12, Jun 2017
To begin with, we offer our sincere apologies to readers of Communalism Combat. This special issue of the journal should have been with you a few months ago. Unfortunately, we were unable to bring it out for unavoidable reasons.From the feedback we have received over the years, it is clear that our readers preserve their copies as valuable reference material. If they have come to expect in-depth reportage from the journal at one level, at another they look for reader-friendly, easily accessible, edited versions of court judgements, inquiry commission reports, etc. We hope our readers will find the edited excerpts of the landmark judgement in the Naroda Patiya case of particular interest.
Until now, in the context of communal carnages, a culture of impunity has been the prevailing story of India where victims and survivors of well-orchestrated pogroms against the country’s religious minorities – Nellie 1983, Delhi 1984, Bhagalpur (Bihar) 1989, Mumbai 1992-93, Kandhamal (Orissa) 2008 – have been denied justice. When measured against the scale, ferocity and bestiality of the mass crimes in these cases, there has been no punishment worth the mention for the perpetrators and the masterminds or the policemen guilty of partisan conduct and gross dereliction of duty.
Against this backdrop, the delivery of justice, even if partial, to the victim survivors of the 2002 genocide in Gujarat comes as a hopeful sign, a signal to the practitioners of hate crimes that impunity can no longer be taken for granted. Credit for this must go to the extraordinary courage and steadfastness of survivor witnesses, to the legal rights group Citizens for Justice and Peace (CJP) and to the Supreme Court which since 2003 has closely monitored the judicial process in Gujarat. By transferring the Best Bakery carnage case out of Gujarat in 2004 and ordering its retrial in a Mumbai court, the highest court in the land had made its intentions amply clear. In a manner of speaking, the 2006 judgement of the Mumbai trial court fully vindicated the unprecedented verdict of the apex court. In 2003 a Vadodara trial court had acquitted all the accused and the Gujarat high court upheld the acquittals. But following the retrial in Mumbai, nine of the accused were given life imprisonment.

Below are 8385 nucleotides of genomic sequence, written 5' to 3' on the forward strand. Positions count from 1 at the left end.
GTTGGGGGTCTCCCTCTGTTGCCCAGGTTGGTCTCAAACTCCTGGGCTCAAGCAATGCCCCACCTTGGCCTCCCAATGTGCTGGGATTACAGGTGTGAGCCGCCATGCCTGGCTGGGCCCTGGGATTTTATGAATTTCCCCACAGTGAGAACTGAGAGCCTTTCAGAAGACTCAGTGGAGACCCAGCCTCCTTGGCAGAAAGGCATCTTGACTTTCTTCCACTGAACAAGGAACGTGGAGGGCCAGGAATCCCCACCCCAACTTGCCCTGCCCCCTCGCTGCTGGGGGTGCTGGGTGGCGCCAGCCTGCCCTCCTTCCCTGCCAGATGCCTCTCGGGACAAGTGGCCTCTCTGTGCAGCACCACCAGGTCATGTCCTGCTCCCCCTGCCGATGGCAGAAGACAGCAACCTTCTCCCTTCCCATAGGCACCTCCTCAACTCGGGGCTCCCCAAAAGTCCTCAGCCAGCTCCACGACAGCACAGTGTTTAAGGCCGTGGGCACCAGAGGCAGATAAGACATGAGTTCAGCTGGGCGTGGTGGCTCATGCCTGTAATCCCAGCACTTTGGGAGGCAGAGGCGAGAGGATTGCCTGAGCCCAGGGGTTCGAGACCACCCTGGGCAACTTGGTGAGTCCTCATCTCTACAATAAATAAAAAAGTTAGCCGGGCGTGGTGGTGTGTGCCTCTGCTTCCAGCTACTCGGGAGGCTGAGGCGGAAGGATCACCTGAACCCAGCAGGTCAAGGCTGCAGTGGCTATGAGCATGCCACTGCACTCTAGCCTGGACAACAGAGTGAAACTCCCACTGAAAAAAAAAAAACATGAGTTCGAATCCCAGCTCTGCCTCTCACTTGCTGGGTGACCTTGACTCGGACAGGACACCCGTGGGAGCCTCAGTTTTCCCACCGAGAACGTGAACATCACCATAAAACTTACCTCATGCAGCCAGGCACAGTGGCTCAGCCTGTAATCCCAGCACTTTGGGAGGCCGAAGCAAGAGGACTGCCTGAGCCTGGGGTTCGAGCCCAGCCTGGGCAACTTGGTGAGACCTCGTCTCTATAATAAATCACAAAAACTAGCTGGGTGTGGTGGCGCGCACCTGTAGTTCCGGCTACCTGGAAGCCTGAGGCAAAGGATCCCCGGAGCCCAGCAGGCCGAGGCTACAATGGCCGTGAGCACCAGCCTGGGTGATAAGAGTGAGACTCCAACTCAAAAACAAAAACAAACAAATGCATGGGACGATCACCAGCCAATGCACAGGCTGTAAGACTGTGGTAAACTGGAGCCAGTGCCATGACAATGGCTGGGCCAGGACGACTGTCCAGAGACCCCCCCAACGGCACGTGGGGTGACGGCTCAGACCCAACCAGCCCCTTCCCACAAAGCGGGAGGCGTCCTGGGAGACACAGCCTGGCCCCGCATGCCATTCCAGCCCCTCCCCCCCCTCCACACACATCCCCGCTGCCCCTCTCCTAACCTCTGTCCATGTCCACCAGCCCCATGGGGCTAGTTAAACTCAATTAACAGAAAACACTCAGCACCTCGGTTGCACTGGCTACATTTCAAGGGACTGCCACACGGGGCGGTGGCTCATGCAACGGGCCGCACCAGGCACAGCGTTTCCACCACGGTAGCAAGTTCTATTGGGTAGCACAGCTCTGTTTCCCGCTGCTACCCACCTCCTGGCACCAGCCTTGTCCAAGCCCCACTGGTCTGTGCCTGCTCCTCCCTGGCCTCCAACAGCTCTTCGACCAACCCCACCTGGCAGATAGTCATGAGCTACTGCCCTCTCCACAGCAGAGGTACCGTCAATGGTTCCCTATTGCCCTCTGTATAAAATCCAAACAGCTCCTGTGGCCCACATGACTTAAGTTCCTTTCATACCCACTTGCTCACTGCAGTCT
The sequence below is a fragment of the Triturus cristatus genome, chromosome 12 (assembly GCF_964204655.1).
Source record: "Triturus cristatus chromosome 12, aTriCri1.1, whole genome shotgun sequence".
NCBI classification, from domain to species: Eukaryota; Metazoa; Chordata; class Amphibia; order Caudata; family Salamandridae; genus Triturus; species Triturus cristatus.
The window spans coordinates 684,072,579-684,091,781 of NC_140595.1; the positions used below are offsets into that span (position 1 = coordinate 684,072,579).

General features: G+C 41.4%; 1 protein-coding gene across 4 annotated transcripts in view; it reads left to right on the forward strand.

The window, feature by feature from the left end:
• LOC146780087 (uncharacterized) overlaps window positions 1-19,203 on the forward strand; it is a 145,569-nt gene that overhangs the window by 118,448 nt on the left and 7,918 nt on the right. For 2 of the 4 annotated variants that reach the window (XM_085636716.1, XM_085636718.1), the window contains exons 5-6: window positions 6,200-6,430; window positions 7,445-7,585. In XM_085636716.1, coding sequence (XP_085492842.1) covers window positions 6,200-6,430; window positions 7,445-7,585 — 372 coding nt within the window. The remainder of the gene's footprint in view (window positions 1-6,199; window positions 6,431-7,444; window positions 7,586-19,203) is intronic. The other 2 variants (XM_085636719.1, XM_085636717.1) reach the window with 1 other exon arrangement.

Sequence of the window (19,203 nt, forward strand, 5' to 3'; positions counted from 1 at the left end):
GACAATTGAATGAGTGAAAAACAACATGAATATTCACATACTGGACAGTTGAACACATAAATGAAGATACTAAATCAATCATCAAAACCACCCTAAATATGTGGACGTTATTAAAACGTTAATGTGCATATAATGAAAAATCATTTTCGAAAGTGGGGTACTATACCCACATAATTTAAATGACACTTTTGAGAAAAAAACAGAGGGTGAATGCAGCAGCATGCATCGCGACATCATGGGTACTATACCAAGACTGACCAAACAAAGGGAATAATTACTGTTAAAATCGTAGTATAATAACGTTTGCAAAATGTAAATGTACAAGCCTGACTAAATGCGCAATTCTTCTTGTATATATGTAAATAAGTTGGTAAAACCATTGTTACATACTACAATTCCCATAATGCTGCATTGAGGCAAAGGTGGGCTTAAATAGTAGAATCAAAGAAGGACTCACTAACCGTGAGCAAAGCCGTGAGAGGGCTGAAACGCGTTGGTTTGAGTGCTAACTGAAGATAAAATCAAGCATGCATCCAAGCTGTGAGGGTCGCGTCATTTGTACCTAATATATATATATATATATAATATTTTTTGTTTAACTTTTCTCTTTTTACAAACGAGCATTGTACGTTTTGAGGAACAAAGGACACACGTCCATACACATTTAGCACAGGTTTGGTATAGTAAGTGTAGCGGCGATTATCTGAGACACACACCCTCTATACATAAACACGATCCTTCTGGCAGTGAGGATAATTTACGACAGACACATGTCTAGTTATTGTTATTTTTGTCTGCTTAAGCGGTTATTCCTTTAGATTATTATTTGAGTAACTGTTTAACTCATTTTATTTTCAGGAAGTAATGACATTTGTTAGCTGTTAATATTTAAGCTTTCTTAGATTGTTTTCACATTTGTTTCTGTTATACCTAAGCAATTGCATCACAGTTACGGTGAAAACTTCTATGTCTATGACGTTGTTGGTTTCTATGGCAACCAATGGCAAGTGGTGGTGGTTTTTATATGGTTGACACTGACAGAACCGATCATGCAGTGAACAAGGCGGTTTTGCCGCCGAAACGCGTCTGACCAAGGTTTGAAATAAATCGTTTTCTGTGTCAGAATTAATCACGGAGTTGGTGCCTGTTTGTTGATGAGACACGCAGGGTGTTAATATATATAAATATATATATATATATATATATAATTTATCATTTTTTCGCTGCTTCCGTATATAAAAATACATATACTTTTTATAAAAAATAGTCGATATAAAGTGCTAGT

The verdict in the Best Bakery case marked a new milestone. Never before in the history of communal carnages in post-independence India had any of the guilty received a life sentence. Since then, as readers of CC are well aware, many more of the accused have been held guilty by trial courts in Gujarat and have received life sentences. The verdicts in the Sardarpura, Odh and Deepda Darwaza carnage cases, delivered between November 2011 and July 2012, resulted in 79 more life sentences. Then followed the judgement in the Naroda Patiya case in end August 2012 when 32 of the accused were sentenced to life imprisonment.
While the above-mentioned verdicts stand out, individually and collectively, so far as criminal jurisprudence in the context of communal violence is concerned, the Naroda Patiya judgement is especially significant for more than one reason. In the other Gujarat verdicts, those convicted were mere “foot soldiers”. But included among those given life sentences in the Naroda Patiya case are Babu Bajrangi and Dr Maya Kodnani. Babu Bajrangi was a leader of the Bajrang Dal who enjoyed the patronage of top-level politicians in Gujarat. Dr Kodnani, a BJP MLA in 2002, was elevated by chief minister Narendra Modi to the rank of minister after the 2007 assembly elections in Gujarat. Judge Jyotsna Yagnik’s verdict holds Dr Kodnani guilty of criminal conspiracy, names her as the “kingpin” behind the crimes committed in Naroda Patiya on February 28, 2002, describing the incident as a “cancer for our cherished constitutional value of secularism”, and awards her a stringent 28-year jail term.
It may be recalled that Dr Kodnani is one of those named in the complaint of Ms Zakiya Jaffri wherein she has accused Modi and 61 others, including top BJP politicians, bureaucrats and police officers, of “criminal conspiracy to commit mass murder”. Thus Judge Yagnik’s ruling may well have implications for the case against Modi and others that is still before the courts.
Without doubt, the Naroda Patiya verdict was a proud moment for the judiciary and the country’s democratic polity. We are happy to place edited excerpts of this landmark judgement before our readers.
We urge our readers to treat this issue as a special edition of CC covering the period August-November 2012. The coming issue will commemorate 20 years of the anti-Muslim pogrom in Bombay (now Mumbai).